Skin Care

Birch Juice, The New Beauty-boosting Detox For Perfect Skin

Birch is fast becoming the detox ingredient to chase away the winter skin blues. Birch trees are quick to grow and suited to all soil types. In addition, birch also has numerous health and skin-friendly benefits.

Every part of this waste-not, want-not tree can be used:
Leaves to make birch juice
Sap (or water) for active ingredient-packed oral solutions
Buds to make a concentrated macerate or essential oils
Bark, dried and used in loose or powdered form

Birch is usually taken as an oral solution (juice or sap), but you'll also find birch dietary supplements, creams, lotions, and essential oils.


Birch juice and sap are great for detoxes. Dilute 3 tablespoons of birch juice or sap in 1.5 L of water and sip throughout the day for 3 weeks. This drink has numerous benefits:

It purifies major organs including the kidneys, liver and pancreas. It drains your body, getting rid of acid and toxic waste and giving you a healthier body.

Birch beats blemishes while the birch water detox works wonders for skin problems, thanks to birch's powerful purifying, antioxidant properties.

It detoxes skin from the inside out - for example, downing a spoon of birch syrup every morning for 3 weeks can greatly reduce acne. Over time it purifies and improves the skin.

Birch reduces water retention. Cellulite and extra weight can sometimes be linked to water retention. Birch juice's diuretic and draining action flushes out toxins, lessening the appearance of such beauty banes.

Birch is an energy booster - its antioxidant vitamins B and C support your immune system and skin. Full of magnesium and lithium, birch keeps your spirits high and helps prevent sluggishness.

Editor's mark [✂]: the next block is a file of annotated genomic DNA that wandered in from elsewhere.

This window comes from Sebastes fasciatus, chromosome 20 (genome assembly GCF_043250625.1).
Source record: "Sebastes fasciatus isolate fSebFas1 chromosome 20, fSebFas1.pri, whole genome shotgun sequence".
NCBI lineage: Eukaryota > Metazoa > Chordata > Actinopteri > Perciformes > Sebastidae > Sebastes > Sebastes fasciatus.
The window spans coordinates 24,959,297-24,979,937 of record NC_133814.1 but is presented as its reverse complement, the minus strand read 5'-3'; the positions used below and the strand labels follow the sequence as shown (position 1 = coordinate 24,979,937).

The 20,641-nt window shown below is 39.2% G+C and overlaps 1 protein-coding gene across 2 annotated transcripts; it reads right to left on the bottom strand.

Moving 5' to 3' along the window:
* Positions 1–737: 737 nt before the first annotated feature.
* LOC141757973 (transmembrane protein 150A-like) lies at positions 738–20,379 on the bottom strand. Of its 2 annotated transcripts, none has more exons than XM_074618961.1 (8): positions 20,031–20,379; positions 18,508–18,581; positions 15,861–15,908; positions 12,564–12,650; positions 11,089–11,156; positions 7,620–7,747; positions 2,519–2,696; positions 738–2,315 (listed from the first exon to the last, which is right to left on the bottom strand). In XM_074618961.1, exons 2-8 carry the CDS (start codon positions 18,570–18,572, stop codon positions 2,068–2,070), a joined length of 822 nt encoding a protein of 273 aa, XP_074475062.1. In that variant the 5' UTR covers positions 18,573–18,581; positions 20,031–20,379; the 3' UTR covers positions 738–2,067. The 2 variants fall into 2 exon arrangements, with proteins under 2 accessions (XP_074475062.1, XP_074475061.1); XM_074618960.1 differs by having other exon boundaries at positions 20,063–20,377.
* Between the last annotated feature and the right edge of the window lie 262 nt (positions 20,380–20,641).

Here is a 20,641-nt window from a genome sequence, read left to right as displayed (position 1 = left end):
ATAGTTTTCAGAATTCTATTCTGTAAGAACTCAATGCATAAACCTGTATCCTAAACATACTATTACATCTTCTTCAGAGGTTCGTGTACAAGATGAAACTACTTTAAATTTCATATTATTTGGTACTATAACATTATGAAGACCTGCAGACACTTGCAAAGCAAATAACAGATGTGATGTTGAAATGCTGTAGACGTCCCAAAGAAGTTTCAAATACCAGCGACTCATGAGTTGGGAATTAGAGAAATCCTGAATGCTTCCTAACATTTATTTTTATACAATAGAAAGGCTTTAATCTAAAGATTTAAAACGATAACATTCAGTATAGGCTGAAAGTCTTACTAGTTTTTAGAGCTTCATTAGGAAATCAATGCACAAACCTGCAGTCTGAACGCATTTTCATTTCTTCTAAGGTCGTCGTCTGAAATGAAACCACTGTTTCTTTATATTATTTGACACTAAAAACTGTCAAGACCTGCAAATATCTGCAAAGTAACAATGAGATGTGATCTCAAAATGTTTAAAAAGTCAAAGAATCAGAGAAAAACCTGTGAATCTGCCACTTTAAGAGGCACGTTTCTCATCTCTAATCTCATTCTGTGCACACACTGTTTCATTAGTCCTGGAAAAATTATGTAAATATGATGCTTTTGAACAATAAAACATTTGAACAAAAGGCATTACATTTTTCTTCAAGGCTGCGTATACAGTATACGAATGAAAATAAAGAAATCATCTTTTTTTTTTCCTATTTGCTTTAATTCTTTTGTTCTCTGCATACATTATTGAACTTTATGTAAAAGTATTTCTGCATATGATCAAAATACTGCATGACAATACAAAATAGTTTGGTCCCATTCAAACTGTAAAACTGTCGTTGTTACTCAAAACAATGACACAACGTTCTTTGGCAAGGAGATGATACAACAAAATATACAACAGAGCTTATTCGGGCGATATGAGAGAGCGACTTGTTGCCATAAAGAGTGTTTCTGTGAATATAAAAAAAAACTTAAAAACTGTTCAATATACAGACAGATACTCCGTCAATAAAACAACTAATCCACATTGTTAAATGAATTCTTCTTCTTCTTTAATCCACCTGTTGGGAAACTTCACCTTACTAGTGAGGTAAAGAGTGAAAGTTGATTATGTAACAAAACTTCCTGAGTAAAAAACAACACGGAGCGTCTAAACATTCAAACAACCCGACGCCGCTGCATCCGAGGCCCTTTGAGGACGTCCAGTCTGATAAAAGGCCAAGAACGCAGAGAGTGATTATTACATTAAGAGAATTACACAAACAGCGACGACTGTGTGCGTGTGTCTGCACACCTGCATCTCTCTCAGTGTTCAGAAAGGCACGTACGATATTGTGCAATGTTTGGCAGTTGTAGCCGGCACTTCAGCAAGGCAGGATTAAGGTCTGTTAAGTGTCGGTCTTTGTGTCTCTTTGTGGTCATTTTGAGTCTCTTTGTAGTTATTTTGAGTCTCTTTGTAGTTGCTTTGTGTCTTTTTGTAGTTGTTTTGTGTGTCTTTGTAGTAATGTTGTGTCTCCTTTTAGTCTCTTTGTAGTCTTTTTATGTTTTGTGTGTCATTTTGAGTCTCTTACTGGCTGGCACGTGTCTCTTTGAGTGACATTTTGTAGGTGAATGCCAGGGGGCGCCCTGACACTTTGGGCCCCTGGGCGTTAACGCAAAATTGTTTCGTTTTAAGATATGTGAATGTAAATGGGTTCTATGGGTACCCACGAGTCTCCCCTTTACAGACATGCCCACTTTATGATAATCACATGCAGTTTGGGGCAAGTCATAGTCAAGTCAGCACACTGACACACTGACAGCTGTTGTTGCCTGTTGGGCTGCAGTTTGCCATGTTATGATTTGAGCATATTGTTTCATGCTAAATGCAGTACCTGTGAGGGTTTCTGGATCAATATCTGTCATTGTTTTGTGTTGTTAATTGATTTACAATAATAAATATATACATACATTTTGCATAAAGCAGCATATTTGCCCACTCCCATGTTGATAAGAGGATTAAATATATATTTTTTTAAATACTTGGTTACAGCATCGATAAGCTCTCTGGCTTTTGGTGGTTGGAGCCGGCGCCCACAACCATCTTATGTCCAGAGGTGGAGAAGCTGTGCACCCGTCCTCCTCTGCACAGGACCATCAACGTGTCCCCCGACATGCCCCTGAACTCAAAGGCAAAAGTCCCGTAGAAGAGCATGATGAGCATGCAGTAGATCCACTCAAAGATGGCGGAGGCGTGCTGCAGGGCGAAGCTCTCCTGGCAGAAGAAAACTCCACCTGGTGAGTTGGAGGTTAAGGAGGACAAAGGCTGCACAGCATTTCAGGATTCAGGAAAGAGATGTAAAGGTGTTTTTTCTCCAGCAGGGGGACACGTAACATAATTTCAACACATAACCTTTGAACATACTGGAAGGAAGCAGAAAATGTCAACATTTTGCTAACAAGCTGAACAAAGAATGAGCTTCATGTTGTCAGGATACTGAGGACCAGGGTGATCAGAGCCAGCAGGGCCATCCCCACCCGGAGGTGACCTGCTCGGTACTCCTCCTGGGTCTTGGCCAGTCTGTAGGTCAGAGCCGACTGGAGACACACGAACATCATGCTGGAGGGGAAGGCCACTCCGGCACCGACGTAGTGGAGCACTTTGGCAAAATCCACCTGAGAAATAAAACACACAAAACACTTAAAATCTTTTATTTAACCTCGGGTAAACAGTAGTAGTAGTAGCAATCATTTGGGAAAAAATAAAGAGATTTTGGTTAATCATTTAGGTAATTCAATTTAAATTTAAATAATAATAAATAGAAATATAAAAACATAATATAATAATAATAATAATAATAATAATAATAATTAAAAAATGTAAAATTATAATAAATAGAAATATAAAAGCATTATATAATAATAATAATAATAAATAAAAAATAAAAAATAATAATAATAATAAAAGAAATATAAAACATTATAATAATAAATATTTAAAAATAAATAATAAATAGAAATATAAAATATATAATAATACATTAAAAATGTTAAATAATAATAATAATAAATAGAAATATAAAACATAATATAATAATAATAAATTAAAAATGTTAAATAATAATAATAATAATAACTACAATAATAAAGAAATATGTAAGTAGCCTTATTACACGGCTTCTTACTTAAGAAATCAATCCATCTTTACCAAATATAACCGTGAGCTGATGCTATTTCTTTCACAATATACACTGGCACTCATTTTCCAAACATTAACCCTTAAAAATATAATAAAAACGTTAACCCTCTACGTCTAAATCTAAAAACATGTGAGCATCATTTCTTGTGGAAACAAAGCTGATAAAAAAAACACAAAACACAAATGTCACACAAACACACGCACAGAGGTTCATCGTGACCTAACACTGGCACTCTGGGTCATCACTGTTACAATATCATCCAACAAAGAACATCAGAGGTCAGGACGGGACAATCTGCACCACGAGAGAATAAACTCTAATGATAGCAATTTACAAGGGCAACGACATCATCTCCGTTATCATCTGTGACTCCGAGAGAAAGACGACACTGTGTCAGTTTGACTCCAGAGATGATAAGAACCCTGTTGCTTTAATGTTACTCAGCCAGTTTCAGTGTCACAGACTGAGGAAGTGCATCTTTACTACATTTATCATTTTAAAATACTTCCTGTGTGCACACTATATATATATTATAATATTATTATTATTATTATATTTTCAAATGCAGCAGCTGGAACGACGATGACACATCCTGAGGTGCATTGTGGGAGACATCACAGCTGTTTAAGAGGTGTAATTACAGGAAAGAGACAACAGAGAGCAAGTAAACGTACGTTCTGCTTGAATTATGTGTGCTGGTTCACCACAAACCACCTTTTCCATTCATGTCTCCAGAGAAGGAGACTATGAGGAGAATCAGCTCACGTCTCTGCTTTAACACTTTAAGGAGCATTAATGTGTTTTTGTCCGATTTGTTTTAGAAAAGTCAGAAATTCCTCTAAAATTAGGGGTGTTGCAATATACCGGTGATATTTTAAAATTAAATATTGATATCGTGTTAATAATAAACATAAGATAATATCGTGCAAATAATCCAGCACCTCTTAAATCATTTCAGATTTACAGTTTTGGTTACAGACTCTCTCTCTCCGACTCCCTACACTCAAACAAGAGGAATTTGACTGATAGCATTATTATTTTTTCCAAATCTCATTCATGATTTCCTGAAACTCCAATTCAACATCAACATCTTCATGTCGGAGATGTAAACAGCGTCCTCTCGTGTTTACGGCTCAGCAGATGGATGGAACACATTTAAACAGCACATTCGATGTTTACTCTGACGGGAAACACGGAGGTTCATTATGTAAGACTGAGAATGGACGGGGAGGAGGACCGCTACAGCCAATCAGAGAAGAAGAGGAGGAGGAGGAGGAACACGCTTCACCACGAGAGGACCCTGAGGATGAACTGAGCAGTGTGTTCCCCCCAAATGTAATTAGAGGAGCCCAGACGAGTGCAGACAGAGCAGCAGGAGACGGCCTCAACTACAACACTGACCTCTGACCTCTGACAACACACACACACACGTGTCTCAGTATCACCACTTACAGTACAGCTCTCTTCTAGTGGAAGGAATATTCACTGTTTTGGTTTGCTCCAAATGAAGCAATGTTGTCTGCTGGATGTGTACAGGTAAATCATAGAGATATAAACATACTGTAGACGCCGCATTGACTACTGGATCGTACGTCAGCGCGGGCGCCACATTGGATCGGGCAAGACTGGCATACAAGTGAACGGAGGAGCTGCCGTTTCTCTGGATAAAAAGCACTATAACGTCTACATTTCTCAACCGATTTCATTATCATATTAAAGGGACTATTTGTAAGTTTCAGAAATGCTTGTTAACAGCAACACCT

Birch helps keep your bones and muscles in good nick and, thanks to active ingredients such as calcium and silicon, can reduce joint pain. And that's not all! Its potassium keeps your hearts healthy and circulation in check.


Macerates and infusions

All parts of the birch can be used, so if juice or sap isn't up your street, you can always try its bark or buds - steep 20 g of birch bark powder in 50 cL of boiled water for 10 minutes. Dip a moist cotton bud into the potion and dab it on to liver spots for a natural, lightening effect. The bark infusions or compresses can also be topically applied to verruca, eczema and psoriasis.

Researchers at a German university found that birch bark produces a substance similar to keratinocytes (cells that make 90% of the epidermis), which can promote healing and cell regeneration. In other words, birch repairs by boosting cell regeneration.

Birch bud macerates can lower cholesterol, whilst infusions can boost renal, cardio-renal and liver functions. Boil 150 g of birch buds in 1 L of water and simmer until reduced by half. Drink three glasses max a day.


Face mist and blemish-busters

For a cleansing face mist, you'll need:

200 mL of fresh birch sap

1 clove or 5 drops of grapefruit seed extract (to act as a preservative)

A spray bottle

Shake up the ingredients in the bottle and spray on your face every morning.

For a blemish-buster, you'll need:

25 cL of fresh birch sap or birch water

An ice cube tray

2 small squares of gauze or a thin fabric

Fill the ice cube tray with the sap/water and freeze overnight. The next day, wrap a frozen cube in the fabric and apply to any bags, circles blemishes. It will instantly purify and decongest your skin!

Although birch is packed with goodness, it can have some undesirable side effects. So, stick to recommended doses to avoid potential gastrointestinal problems. If you're allergic to birch pollen, give this one a miss, or you could end up with hives or rashes. Be warned that taking birch can cause an allergic reaction to celery and vice versa!